Nonresident Alien Spouse


If, at the end of your tax year, you are married and one spouse is a U.S. citizen or resident alien and the other is a nonresident alien, you can choose to treat the nonresident as a U.S. resident. This includes situations in which one of you is a nonresident alien at the beginning of the tax year, but a resident alien at the end of the year, and the other is a nonresident alien at the end of the year.

If you and your nonresident alien spouse do not choose to treat your nonresident alien spouse as a U.S. resident alien, you may be able to use head of household filing status. To use this status, you must pay more than half the cost of maintaining a household for certain dependents or relatives other than your nonresident alien spouse. For more information, see Head of Household and Publication 501, Dependents, Standard Deduction, and Filing Information.

Election to File Joint Return

If you make this choice, the following rules apply:

  • You and your spouse are treated, for federal income tax purposes, as U.S residents for all tax years that the choice is in effect. However, for Social Security and Medicare tax withholding purposes, the nonresident alien may still be treated as a nonresident alien. Refer to Aliens Employed in the U.S. – Social Security Taxes.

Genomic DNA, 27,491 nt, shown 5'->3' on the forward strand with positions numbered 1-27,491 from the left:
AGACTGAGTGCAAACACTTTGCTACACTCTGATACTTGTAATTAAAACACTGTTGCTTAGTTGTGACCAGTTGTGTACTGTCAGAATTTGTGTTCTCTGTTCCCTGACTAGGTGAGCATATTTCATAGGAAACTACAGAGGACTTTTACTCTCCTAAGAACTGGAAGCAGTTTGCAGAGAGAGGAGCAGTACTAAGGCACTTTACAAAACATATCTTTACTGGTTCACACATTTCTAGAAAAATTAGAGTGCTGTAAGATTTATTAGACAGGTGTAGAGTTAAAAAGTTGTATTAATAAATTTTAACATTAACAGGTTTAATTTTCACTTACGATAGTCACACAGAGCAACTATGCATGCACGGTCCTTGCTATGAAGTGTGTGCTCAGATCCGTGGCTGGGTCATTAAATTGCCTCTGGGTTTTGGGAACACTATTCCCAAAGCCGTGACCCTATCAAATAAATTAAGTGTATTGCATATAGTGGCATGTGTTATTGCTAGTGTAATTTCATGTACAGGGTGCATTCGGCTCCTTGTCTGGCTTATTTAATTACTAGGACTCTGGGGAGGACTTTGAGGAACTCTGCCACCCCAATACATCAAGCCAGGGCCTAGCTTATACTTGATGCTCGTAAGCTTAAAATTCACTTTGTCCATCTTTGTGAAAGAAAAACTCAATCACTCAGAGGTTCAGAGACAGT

• You must file a joint income tax return for the year you make the choice (but you and your spouse can file joint or separate returns in later years).
  • Each spouse must report his or her entire worldwide income for the year you make the choice and for all later years, unless the choice is ended or suspended.
  • Generally, neither you nor your spouse can claim tax treaty benefits as a resident of a foreign country for a tax year for which the choice is in effect. However, the exception to the saving clause of a tax treaty might allow a tax treaty benefit on certain specified income.


S has been a U.S. citizen for many years and is married to T, a nonresident alien. S and T make the choice to treat T as a resident alien by attaching a statement to their joint return. S and T must report their worldwide income for the year they make the choice and for all later years, unless the choice is ended or suspended. Although S and T must file a joint return for the year they make the choice, so long as one spouse is a U.S. citizen or resident alien, they can file either joint or separate returns for later years.    

CAUTION! If you file a joint return under this provision, the special instructions and restrictions for dual-status taxpayers do not apply to you.

How to Make the Choice

Attach a statement, signed by both spouses, to your joint return for the first tax year for which the choice applies. It should contain the following information:

  1. A declaration that one spouse was a nonresident alien and the other spouse a U.S. citizen or resident alien on the last day of the tax year, and that you choose to be treated as U.S. residents for the entire tax year
  2. The name, address, and identification number of each spouse. (If one spouse died, include the name and address of the person making the choice for the deceased spouse.)

Amended Return